Breakout spaces are useful to have at live events, and they’re equally useful at virtual events too. By using virtual breakout spaces, you can encourage attendee participation and send engagement levels soaring, increasing the overall success of your event.
Why Your Virtual Event Needs Breakout Spaces
Given that events are all about bringing people together, what’s the point of having breakout spaces for smaller groups?
At live events, breakout spaces are important because they facilitate small-group interactions. Breakout spaces provide room for group discussions and collaboration while minimizing outside distractions. At live events, they can also be spaces where people can eat or relax in a quiet spot away from the main event areas.
Breakout spaces are also important at virtual events, whether attendees are gathering on a 2D platform or in a 3D virtual venue. Virtual breakout spaces are essential for facilitating and encouraging small-group interactions. This is particularly important at virtual events because these interactions help boost engagement.
At virtual events, breakout spaces are important for technical reasons too. Having multiple people talking over each other can cause unpleasant sound issues for other listeners. Some people may also experience audio delays, which may make it difficult to understand what people are saying. These issues are less likely to occur in a virtual breakout space. With fewer people in the group, there’s less chance that multiple people will try to speak at once.
How to Effectively Use Breakout Spaces at Virtual Events
Breakout spaces are typically used somewhat differently at virtual events than at in-person ones. At live events, breakout spaces are used in two different ways. One way is for breakout sessions, which are semi-structured activities that are part of the event agenda. The second is that they can be used as multipurpose spaces for informal and unstructured activities that aren’t part of the agenda.
At virtual events, breakout spaces are almost always used for specific event activities. For virtual events, these spaces are most effective when used for structured activities with defined goals.
It’s also important to be mindful of group sizes when deciding how to use breakout spaces at a virtual event. If the group is too small, it’s harder to get enough input for the session to be useful. If the group is too large, it’s harder to ensure everyone gets a chance to take part.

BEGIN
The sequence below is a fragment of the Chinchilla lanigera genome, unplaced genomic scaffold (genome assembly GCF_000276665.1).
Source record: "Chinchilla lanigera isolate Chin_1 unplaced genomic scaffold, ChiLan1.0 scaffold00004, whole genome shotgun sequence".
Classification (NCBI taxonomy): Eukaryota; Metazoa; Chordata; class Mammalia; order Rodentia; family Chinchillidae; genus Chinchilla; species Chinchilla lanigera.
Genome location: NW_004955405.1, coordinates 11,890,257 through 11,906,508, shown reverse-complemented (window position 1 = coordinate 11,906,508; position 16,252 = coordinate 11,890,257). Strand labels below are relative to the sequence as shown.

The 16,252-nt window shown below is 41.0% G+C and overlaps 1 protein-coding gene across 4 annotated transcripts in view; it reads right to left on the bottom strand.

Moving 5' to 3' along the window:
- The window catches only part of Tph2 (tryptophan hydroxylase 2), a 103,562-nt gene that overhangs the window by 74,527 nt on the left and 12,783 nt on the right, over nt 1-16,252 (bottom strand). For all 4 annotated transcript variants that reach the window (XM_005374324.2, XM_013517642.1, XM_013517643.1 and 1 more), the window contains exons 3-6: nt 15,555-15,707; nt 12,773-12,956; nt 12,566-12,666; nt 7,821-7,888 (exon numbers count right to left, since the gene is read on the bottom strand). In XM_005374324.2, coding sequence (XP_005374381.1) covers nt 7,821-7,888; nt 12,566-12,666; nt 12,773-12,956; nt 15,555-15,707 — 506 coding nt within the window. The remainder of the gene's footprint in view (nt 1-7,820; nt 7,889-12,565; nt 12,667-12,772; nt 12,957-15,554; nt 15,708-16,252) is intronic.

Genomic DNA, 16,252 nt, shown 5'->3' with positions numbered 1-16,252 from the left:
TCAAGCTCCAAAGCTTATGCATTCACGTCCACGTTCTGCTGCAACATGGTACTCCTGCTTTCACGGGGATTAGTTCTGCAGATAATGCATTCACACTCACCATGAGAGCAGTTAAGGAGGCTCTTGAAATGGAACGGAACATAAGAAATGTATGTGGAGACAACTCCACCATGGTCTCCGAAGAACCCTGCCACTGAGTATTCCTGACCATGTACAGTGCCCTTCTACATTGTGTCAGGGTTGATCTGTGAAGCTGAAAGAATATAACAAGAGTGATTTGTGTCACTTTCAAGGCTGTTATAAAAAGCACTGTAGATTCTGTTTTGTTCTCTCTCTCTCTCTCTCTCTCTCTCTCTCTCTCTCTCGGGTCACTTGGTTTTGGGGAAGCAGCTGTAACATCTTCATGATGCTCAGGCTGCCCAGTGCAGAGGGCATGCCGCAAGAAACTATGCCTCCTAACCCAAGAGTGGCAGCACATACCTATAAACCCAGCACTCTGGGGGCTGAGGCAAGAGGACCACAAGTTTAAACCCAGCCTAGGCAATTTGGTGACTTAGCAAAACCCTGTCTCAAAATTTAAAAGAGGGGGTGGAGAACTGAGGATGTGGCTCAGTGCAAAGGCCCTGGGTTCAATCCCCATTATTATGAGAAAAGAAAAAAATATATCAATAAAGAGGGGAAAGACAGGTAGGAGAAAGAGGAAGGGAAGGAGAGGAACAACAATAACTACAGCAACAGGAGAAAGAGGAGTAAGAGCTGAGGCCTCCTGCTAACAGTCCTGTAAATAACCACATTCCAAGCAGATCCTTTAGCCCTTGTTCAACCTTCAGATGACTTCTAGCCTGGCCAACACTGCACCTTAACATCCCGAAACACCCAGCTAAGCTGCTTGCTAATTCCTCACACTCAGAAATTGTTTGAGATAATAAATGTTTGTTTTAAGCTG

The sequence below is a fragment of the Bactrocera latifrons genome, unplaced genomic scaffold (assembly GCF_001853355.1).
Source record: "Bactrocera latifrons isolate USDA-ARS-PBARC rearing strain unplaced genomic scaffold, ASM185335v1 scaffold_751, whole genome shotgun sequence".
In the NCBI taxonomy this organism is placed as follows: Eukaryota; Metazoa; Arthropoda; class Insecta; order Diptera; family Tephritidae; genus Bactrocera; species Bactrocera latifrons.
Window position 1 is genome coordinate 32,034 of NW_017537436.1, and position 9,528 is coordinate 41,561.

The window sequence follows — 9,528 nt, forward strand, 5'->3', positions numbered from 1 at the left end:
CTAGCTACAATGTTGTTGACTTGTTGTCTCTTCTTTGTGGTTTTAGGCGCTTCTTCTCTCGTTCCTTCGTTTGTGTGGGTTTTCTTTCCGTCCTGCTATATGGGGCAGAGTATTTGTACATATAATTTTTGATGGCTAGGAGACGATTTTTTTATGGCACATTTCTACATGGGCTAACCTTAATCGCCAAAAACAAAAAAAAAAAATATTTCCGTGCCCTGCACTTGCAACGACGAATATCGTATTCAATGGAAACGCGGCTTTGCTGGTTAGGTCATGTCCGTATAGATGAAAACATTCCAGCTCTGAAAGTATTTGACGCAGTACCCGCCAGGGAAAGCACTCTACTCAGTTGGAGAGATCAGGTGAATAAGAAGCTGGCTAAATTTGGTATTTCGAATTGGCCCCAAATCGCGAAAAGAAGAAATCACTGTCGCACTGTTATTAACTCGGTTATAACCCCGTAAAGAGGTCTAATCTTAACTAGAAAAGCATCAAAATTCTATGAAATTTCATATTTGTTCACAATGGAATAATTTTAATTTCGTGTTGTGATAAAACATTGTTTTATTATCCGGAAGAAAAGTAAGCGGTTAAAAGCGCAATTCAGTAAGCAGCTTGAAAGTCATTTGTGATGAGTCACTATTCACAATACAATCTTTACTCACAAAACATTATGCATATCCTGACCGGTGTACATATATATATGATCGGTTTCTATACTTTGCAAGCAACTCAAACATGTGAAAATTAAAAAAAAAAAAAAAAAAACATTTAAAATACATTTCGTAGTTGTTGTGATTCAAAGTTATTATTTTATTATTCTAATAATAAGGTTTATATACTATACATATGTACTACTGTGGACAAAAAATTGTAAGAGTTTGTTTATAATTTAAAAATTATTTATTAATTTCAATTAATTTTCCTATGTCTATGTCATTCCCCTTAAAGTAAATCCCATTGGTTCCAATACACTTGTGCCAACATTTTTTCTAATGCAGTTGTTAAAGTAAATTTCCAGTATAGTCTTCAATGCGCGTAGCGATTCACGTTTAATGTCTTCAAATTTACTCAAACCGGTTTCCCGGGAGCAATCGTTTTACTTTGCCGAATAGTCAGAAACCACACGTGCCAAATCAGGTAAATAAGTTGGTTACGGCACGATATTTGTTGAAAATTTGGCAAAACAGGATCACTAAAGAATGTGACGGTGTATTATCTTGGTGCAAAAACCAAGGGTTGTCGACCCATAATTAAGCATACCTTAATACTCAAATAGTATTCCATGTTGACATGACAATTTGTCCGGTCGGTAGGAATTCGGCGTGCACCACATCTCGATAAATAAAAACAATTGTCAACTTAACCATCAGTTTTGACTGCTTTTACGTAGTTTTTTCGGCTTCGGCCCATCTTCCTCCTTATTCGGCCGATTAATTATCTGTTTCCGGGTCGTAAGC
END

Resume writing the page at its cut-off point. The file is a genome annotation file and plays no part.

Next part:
Ideal group size also depends somewhat on the purpose of the session. Smaller groups of four to six people are best for most virtual breakout sessions. But larger groups are okay if the session doesn’t involve a lot of back-and-forth discussion or collaborative work.
1. Lightning Talks
A virtual event can let you showcase a wide range of industry topics and voices. Lightning talks—which last only 5 or 10 minutes each—are a great way to hear from lots of people. And you can schedule several talks without your event agenda getting overwhelmingly packed. Plus, scheduling lightning talks in breakout spaces lets you run multiple talks at once, and this format works with any group size.
A speaking opportunity can also be an attractive addition to sponsorship packages. Sponsors will appreciate the chance to speak directly to your audience, and you can add extra event content without having to budget for it.
2. Campfire Chat/Roundtable
Both the campfire chat and the roundtable format focus on small group discussions. The roundtable is a more formal and goal-oriented option, while the campfire chat is casual and intimate. Campfire chats can center around either personal or professional subjects. They’re often used as icebreakers or “getting to know you” sessions.
A roundtable discussion is often used as accompaniment to a lecture or conference session. After the initial lecture, the main group splits up into multiple smaller groups. Those groups then head off, and each spends the breakout session discussing one particular aspect of the lecture. This format is especially useful for a virtual breakout space because it’s a highly structured format that encourages participation from every member of the group.
3. Brainstorming/Collaborative Discussion
Breakout spaces are generally the best option when your goal is to facilitate group collaboration that has a specific end goal. This format is similar to the roundtable but is more casual and less structured. However, because it’s unstructured, this kind of group interaction can get chaotic if the group is too large. It’s best to stick with smaller groups to ensure people can work together effectively.
4. Games and Activities
Icebreaker games, networking activities, and team-building exercises are all suitable for a virtual breakout space. All these activities can be modified to accommodate most group sizes. And there’s a wide range of options in all three categories that work well for virtual formats. For best results, go for activities that provide lots of opportunities for interaction.
5. Workshops and Demonstrations
This format is suitable for groups of most sizes, as it’s less about collaboration and more about teaching or instruction. It’s also suitable for a lunch-and-learn type of session. These sessions are perfect for event attendees who prefer a working lunch rather than taking a break. The virtual format lends itself particularly well to this kind of session, since every attendee gets the same unobstructed view of the demonstration material!
Virtual Breakout Spaces Are an Effective Engagement Strategy
Keeping engagement high is one of the biggest challenges for a virtual event. Having virtual breakout spaces at an event is an effective way to meet that challenge. The small-group interactions attendees enjoy in a virtual breakout space are perfect to help them stay engaged and keep motivation high throughout the event.